Bill de Blasio Accepts Russell Simmons’ Apology for Calling Him a ‘Punk’

The mayor forgave Russell Simmons and got some political advice on hip hop radio station Hot 97 this morning.

Hip hop mogul Russell Simmons. (Photo: Rob Kim/Getty Images)
Hip hop mogul Russell Simmons. (Photo: Rob Kim/Getty Images)

After hip hop mogul Russell Simmons went on Hot 97 last week and called Mayor Bill de Blasio a “bitch” and a “punk” on police reform issues, Mr. de Blasio called into the radio station himself this morning—and said Mr. Simmons had apologized.

“Russell has apologized and I certainly appreciate and accept that apology,” Mr. de Blasio said.

The mayor, whom Mr. Simmons endorsed, has frequently appeared on Hot 97’s “Ebro in the Morning” show, the same venue where Mr. Simmons said on Thursday that Police Commissioner Bill Bratton was “bullying our punk mayor” and that police had made a “bitch” of Mr. de Blasio.

The show has been a friendly venue for Mr. de Blasio—the hosts often applaud him, this morning they began their interview by congratulating the mayor’s son, Dante, for graduating high school by playing sound effects including the “Flex bomb.” The show’s hosts, Ebro Darden, Peter Rosenberg and Laura Stylez, went out of their way to tell Mr. de Blasio they didn’t endorse Mr. Simmons’ comments.

“Usually, Ebro, I’m accustomed to being the white guy who is being called a bitch on this show,” Mr. Rosenberg cracked. “We definitely gave him a crazy stare, like that’s our boy you’re talking about.”

“Also, like, are you sure this is what you want to do?” Mr. Darden continued.

“I appreciate my brothers and sisters at Hot 97 for defending my honor,” Mr. de Blasio joked.

The mayor went on to defend his administration’s record on policing, touting reductions in the number of men stopped and frisked, retraining aimed at de-escalating conflicts, the roll-out of body cameras and his policy of issuing summonses instead of making arrests for marijuana possession.

“These are big changes in how we go about policing in this city, and I’m very proud of that this stuff is moving quickly and it’s moving intensely,” Mr. de Blasio said.

In his appearance last week, Mr. Simmons was most frustrated by a lack of progress on appointing special prosecutors for cases of police misconduct—something the hip hop icon and civil rights activist has said Gov. Andrew Cuomo promised to do for him—but Mr. de Blasio said today his own focus was elsewhere.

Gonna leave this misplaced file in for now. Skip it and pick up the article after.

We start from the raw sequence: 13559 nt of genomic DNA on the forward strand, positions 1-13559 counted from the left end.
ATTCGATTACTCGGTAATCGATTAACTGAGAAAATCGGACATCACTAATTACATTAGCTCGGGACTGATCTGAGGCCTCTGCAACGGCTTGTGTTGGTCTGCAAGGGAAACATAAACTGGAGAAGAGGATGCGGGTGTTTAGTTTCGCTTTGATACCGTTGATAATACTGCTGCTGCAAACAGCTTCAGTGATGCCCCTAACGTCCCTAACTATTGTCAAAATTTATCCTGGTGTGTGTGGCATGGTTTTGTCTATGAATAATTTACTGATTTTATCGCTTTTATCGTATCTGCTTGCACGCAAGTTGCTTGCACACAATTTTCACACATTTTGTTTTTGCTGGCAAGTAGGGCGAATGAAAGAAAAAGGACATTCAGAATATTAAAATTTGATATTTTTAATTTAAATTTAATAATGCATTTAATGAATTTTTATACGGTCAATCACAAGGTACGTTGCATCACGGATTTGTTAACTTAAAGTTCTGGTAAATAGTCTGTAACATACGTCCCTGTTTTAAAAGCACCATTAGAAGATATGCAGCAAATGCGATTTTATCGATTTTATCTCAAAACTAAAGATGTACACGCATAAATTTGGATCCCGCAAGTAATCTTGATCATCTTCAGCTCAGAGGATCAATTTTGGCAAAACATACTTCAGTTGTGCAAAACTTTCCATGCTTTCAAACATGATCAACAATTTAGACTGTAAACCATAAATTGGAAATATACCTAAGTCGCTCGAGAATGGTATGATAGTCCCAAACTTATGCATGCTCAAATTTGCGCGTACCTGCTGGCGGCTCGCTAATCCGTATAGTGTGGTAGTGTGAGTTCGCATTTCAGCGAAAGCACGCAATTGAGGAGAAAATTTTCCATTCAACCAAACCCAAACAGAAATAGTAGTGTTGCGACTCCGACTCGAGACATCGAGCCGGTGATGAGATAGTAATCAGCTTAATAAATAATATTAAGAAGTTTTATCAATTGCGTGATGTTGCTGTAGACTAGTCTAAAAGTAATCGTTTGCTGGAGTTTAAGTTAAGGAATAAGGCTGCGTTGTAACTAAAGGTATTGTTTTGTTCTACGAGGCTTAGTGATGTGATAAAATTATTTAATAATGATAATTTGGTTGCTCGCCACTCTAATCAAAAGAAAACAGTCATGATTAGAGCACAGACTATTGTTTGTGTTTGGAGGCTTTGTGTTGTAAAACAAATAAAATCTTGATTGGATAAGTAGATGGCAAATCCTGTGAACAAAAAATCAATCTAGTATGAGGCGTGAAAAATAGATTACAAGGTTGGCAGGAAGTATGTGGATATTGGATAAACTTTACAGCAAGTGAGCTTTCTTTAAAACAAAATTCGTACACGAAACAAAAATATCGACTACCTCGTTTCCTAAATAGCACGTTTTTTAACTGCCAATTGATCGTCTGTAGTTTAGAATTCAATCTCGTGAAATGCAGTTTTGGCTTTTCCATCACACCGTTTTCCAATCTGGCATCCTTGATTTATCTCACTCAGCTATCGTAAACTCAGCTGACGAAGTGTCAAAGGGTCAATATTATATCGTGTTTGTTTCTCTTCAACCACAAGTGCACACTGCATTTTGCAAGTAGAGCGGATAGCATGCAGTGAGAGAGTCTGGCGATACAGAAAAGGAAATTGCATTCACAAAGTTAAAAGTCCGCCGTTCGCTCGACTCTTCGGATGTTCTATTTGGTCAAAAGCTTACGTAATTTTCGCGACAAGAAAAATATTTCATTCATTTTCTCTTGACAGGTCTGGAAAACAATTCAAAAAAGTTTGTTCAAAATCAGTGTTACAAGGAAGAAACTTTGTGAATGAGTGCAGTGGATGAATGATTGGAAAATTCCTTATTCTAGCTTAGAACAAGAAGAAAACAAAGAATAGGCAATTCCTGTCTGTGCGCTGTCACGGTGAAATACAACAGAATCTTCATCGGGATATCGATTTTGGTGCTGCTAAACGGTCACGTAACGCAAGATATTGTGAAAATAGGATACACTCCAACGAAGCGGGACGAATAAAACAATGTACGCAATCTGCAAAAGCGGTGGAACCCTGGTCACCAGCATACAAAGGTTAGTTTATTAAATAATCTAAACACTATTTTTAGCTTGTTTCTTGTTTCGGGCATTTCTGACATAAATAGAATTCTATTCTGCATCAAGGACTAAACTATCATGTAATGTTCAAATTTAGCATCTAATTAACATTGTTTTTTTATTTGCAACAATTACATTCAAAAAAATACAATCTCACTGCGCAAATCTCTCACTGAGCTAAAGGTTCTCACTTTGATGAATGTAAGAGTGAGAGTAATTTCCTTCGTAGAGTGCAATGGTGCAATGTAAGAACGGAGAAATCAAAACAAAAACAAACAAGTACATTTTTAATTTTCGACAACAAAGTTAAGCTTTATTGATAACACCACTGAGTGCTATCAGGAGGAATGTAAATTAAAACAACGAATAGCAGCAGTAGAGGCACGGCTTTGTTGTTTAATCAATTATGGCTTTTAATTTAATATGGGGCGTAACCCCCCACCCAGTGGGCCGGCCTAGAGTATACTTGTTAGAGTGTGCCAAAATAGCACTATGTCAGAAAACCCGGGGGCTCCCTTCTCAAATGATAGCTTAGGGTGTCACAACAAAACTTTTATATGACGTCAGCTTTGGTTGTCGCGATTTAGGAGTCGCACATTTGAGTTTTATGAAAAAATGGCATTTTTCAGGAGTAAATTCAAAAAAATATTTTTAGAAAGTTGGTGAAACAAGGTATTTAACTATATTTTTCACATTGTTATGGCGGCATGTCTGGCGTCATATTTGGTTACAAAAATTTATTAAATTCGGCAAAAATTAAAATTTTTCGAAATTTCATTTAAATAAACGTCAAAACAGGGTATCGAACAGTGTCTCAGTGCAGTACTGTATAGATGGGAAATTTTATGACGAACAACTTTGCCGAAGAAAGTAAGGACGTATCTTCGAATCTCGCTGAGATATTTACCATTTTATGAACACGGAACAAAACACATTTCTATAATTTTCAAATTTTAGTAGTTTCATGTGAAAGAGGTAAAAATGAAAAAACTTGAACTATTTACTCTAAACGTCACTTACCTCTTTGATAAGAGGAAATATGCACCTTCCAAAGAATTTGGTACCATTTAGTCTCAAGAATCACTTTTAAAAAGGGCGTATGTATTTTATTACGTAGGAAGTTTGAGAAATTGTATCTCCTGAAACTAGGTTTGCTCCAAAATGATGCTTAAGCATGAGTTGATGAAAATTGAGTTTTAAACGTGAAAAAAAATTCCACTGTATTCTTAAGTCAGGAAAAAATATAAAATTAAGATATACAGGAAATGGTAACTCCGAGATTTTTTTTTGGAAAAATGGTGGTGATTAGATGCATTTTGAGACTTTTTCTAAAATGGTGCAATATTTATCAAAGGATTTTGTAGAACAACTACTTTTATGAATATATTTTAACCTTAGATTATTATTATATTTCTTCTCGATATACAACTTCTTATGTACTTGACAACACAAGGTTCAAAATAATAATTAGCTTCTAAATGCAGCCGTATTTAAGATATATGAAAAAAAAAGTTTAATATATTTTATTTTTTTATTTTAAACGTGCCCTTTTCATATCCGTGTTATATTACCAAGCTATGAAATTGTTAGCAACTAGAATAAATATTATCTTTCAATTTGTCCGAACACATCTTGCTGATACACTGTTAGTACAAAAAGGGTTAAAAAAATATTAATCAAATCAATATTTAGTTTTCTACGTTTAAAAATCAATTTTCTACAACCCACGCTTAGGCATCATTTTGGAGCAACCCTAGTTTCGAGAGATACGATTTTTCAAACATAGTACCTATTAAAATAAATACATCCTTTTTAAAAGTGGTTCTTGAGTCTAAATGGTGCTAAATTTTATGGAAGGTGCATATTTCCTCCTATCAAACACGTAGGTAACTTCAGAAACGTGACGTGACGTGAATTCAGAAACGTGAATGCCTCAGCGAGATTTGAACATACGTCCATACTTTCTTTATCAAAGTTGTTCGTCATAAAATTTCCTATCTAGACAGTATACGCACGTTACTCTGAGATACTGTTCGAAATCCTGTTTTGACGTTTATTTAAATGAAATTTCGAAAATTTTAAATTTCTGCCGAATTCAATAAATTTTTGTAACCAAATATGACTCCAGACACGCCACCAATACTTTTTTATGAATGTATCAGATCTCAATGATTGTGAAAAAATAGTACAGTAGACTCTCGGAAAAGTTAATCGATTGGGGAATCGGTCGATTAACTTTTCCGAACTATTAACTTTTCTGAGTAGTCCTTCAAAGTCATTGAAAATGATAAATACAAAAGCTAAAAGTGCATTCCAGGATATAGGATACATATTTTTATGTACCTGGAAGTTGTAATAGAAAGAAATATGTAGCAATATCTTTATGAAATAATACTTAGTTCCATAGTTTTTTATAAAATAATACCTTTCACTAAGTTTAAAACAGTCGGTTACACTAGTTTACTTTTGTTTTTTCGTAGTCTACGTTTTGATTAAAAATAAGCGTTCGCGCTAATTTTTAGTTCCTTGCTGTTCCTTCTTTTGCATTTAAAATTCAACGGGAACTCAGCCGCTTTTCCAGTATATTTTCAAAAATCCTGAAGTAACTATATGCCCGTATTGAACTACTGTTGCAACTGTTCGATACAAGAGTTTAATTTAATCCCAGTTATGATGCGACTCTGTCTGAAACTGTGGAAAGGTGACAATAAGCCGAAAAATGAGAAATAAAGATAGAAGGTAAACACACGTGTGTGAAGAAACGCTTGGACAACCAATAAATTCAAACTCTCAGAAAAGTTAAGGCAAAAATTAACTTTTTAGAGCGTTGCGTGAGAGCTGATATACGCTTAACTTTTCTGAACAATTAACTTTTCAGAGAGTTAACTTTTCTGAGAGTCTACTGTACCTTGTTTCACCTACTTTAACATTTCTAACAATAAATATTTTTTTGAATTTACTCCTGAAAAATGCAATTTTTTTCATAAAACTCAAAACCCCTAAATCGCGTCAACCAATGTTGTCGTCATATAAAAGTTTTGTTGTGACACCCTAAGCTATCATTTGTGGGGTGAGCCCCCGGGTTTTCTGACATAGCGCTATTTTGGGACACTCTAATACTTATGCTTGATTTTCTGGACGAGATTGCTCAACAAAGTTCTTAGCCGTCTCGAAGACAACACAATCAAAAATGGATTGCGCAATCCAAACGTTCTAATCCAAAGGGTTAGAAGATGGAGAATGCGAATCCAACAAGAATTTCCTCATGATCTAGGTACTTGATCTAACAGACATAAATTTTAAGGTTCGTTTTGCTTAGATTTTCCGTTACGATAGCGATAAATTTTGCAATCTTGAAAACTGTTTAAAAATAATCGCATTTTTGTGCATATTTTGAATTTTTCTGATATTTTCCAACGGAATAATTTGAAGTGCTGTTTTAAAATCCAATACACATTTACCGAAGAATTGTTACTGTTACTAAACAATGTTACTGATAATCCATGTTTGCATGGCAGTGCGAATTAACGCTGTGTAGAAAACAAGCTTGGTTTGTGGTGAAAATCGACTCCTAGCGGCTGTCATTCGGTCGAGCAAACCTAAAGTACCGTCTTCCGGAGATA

“I would say the first thing is that we are focused on is changing the reality at the beginning—meaning I don’t wanna get to the point where there’s been a tragedy and we’re talking about a special prosecutor,” Mr. de Blasio said.

He also pointed out that Mr. Cuomo—a fellow Democrat who has frequently thwarted Mr. de Blasio’s priorities in Albany and disagreed with his proposals—has the legal authority to appoint a special prosecutor in such cases.

The mayor also discussed the stalemate in Albany over rent regulations and the renewal of the 421a tax credit, with the show’s hosts noting many people in the city are getting frustrated with the idea that those luxury condos get such big tax breaks, even if they include affordable housing. Mr. de Blasio, who is pushing an overhaul of the tax credit that Mr. Cuomo has not backed, agreed, mentioning a recent $45 million condo sale in the city.

“There is no way in hell they should get a tax break,” Mr. de Blasio said, going on to reiterate his call to end the 421a tax credit if it isn’t reformed to encourage more affordable building.

Mr. Darden and Mr. Rosenberg then jumped in with some advice and analysis on how to push through his faltering political agenda amid pushback.

“A lot of the pressure you’re getting today is, people think you’re too nice,” Mr. Darden said, adding that may have contributed to Mr. Simmons’ feelings about the mayor. Compared to previous mayors, Mr. de Blasio was more interested in listening to people and had less of a reputation for “wielding a big sword,” he said. “I think you get a lot of criticism because you’re an articulate, patient person.”

“And open-minded,” Mr. Rosenberg interjected. “You wanna have conversations, you don’t wanna just scream at people.”

“I’ll take that as a compliment. I think the fact is, history always shows us we’re moving somewhere—we’re moving forward. It’s not like the mayor’s today should be like yesterday’s mayors,” Mr. de Blasio said. “I know exactly who I am and I know what I was elected to do, and it’s to create a more equal city.”

But Mr. de Blasio’s political strategy was a theme they circled back to yet again after taking on other topics. The hosts joked that if having another guest “call out” Mr. de Blasio, as Mr. Simmons had, would get him on the show so quickly, they might have to do it again—prompting Mr. de Blasio to say the hosts need only invite him.

“Yo, you gonna have to hit this podium some day and just really start going at these haters, man, these newspapers in town, you really gonna have to start really cutting their heads off out here, man,” Mr. Darden said.

“Thank you for that helpful input,” Mr. de Blasio said with a laugh. Bill de Blasio Accepts Russell Simmons’ Apology for Calling Him a ‘Punk’